English Literature Dictionary

A   B   C   D   E   F   G   H   I   J   K   L   M   N   O   P   Q   R   S   T   U   V   W  X   Y   Z

ballad: A poem which tells a story, usually in the form of four-line stanzas or quatrains.  Lines one and three are generally unrhymed iambic tetrameters, whilst lines two and four are iambic trimeters.

bard: An ancient Celtic poet, singer and harpist who recited heroic poems by memory, or more generally, in modern usage, a synonym for any poet. When referred to as The Bard, this is a reference to Shakespeare.

Baroque: A term used to describe a style of architecture, art and music, but it can be used appropriately for writing. Features include florid, exuberant and dramatic form, which is usually associated with the 17th century. Metaphysical writing is sometimes described as such.

bathos: When a writer who is intending to be pathetic, exceeds a limit and descends into the ridiculous.

beat: The stress of the rhythm or foot in poetry and other texts.

Beat movement: a 1950s loose-knit group of American anti-establishment writers, sometimes known as the Beat Generation. They deliberately shocked middle-class Americans (whom they called 'squares'). The group was influenced by jazz and Zen Buddhism. Notable writers include Kerouac (who is credited with inventing the term 'beat'). The movement as such was short-lived, but influenced others.

Beckett, Samuel: A significant contributor to the Theatre of the Absurd Beckett was an Irish writer, playwright and poet. He is also well known for his bleak viewpoint. In 1969 Beckett was awarded the Nobel Prize for Literature. He died in 1989 (born 1906).

Bellow, Saul:A Canadian and American writer who won the Nobel Prize for Literature (in 1976) and the Pulitzer prize.

Bestiary: A collection of moral tales or fables originally written in the Middle Ages about real or mythical animals. The tales often had an allegorical dimension.

Bible: The religious, sacred text of Christianity.

bibliography: A compilation of books, articles, essays and other written materials, on a particular author or subject.

bildungsroman: From the German, meaning "formation novel", the term refers to a coming of age story. This is where a child embarks upon a journey, metaphorical or physical, and thus grows into an adult.

biography: A non-fictional account of a person's life and character by another person

black comedy: Drama where potentially horrific situations are treated with amusement and ridicule by both the characters and the audience

Black Vernacular: A variety of English generally considered to be non-standard and commonly used by African- Americans. See African-American English.

Blake, William: Born on 28 November 1757, Blake died on 12 August 1827. Whilst essentially unknown during his lifetime, Blake is enormously well regarded now a days for his poetic works during the Romantic Period

blank verse: Unrhymed iambic pentameter. A common mistake is to describe any unrhymed verse as 'blank'. Notable users of blank verse include Milton, Shakespeare and Wordsworth.

blurb: Publisher’s comments printed on the cover or sleeve of a book, often including an enthusiastic brief summary of the contents. The blurb is designed to entice the reader.

bombast: Pompous, overblown language.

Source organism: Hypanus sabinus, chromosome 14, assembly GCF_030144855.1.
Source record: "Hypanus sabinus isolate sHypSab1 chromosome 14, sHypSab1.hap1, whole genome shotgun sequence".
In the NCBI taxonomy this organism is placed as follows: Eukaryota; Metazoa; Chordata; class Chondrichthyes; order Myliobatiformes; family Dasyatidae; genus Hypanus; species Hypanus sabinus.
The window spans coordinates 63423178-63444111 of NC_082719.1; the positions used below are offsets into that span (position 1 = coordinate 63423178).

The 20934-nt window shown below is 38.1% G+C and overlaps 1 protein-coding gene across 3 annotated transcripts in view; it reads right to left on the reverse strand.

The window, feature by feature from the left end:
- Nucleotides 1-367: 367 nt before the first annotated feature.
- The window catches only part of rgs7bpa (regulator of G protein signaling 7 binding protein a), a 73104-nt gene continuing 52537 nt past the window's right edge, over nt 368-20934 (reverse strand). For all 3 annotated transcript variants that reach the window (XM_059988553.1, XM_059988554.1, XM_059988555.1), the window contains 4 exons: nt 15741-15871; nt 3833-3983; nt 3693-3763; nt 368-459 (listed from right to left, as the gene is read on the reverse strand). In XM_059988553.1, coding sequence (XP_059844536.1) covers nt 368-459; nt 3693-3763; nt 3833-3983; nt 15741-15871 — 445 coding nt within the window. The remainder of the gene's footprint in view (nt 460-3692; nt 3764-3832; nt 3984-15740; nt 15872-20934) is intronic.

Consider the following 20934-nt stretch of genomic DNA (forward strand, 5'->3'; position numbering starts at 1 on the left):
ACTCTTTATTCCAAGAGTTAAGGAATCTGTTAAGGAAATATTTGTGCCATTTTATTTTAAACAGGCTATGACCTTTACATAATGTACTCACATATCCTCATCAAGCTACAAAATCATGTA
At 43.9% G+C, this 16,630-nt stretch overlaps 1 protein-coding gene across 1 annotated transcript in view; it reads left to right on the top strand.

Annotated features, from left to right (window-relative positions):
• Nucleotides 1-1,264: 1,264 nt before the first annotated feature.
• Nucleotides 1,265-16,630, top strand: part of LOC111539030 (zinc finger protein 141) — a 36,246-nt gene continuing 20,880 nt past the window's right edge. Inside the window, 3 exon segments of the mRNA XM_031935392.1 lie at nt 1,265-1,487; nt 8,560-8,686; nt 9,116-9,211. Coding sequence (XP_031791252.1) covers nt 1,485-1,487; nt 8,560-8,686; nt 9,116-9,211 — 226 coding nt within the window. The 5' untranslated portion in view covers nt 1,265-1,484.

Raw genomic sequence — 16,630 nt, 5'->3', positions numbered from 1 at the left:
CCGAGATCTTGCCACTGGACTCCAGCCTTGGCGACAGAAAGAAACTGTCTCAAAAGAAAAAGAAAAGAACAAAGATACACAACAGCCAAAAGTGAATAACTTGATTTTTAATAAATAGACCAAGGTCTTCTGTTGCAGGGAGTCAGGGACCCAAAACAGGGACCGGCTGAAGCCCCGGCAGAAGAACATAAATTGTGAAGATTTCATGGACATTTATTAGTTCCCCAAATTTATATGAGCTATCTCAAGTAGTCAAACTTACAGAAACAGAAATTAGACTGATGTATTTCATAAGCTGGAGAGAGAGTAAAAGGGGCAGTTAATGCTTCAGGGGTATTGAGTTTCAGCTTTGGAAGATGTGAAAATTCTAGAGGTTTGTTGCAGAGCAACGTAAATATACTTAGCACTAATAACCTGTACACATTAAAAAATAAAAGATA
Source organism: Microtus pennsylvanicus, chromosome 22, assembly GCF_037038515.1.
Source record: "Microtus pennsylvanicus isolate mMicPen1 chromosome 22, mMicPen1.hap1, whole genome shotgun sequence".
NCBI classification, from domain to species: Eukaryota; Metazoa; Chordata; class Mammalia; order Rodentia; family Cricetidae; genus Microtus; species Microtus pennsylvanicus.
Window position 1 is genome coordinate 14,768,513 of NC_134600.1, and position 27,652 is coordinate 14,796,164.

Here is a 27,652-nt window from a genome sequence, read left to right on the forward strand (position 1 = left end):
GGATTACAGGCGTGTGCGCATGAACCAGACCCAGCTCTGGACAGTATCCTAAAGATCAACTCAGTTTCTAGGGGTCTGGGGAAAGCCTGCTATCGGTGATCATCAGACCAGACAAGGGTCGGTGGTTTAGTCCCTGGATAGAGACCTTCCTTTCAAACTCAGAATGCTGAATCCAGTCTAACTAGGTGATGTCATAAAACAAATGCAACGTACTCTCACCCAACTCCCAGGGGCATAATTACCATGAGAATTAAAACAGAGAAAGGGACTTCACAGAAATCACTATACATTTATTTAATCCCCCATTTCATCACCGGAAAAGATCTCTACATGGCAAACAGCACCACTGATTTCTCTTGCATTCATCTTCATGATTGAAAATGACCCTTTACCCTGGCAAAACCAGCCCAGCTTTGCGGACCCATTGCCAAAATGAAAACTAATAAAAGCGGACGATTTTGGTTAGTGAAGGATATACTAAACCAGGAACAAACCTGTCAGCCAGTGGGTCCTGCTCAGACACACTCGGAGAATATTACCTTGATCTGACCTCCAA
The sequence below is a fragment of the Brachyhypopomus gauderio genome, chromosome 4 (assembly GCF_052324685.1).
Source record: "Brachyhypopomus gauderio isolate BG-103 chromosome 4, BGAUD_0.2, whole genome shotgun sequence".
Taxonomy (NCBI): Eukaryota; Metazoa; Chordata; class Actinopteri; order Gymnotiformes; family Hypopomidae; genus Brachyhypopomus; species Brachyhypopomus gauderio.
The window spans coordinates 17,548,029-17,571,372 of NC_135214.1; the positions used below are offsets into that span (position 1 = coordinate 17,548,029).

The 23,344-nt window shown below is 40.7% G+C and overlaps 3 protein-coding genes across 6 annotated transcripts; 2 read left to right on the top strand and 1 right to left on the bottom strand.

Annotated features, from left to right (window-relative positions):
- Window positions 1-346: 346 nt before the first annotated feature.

Booker Prize: See Man Booker Prize.

Briticism: An expression or vocabulary item specific to British English (as opposed to American English). An example of this would be 'rubbish bin' (British English) and 'trash can' (American English).

British Empire: The British Empire consisted of the colonies and territories occupied or administered by the United Kingdom, from the late 16th and early 17th centuries. It became the principal global power and by 1922 it ruled a population of about 458 million people: one-quarter of the world's population. During the 20th century, most of the Empire gained independence as part of decolonisation. See post-colonialism.

British English: The English language of the British Isles

broken rhyme: This technique is when a word is split in order to create a rhyme. This is rare, except in comic verse.

Bronte family: A family of three female novelists and poets who lived with their father and brother in a remote weaving village on the Yorkshire moors.  Charlotte Bronte (1816-55) is noted for emotional realism in her writing. Her works include Jane Eyre (1847). Emily Bronte (1818-48) works including Wuthering Heights (1847). Finally, Anne Bronte (1820-49), explores religious doubt in her poetry. Notable works include The tenant of Wildfell Hall(1848).

burlesque: a term applied to writing which sets out to satirise a subject, work or literary style by making a deliberate mismatch between the manner and the matter.

Byron, Lord Gordon: An English poet of the Romantic movement.  His works were popular during his lifetime and have remained so. He lived between 1788 and 1824.

Byronic hero: A male character who displays a number of qualities, largely negative.  A Byronic hero has a dark side and emotional issues. Heathcliff in Emily Bronte's "Wuthering Heights" is often considered an example of a Byronic hero.

A   B   C   D   E   F   G   H   I   J   K   L   M   N   O   P   Q   R   S   T   U   V   W  X   Y   Z
Literature adds to reality, it does not simply describe it. It enriches the necessary competencies that daily life requires and provides; and in this respect, it irrigates the deserts that our lives have already become
C.S. Lewis

mailCentral: 4/F., BOC Group Life Assurance Tower, 134-136 Des Voeux Road Central, HK (entrance on Gilman St.)

ITS Tutorial School (TST)
Shop A-C, 5/F, Cameron Plaza, 23- 25A Cameron Road, Tsim Sha Tsui

(852) 2116-3916

Mong Kok:
(852) 2116-3258

(852) 2116-1675 or (852) 3186- 2425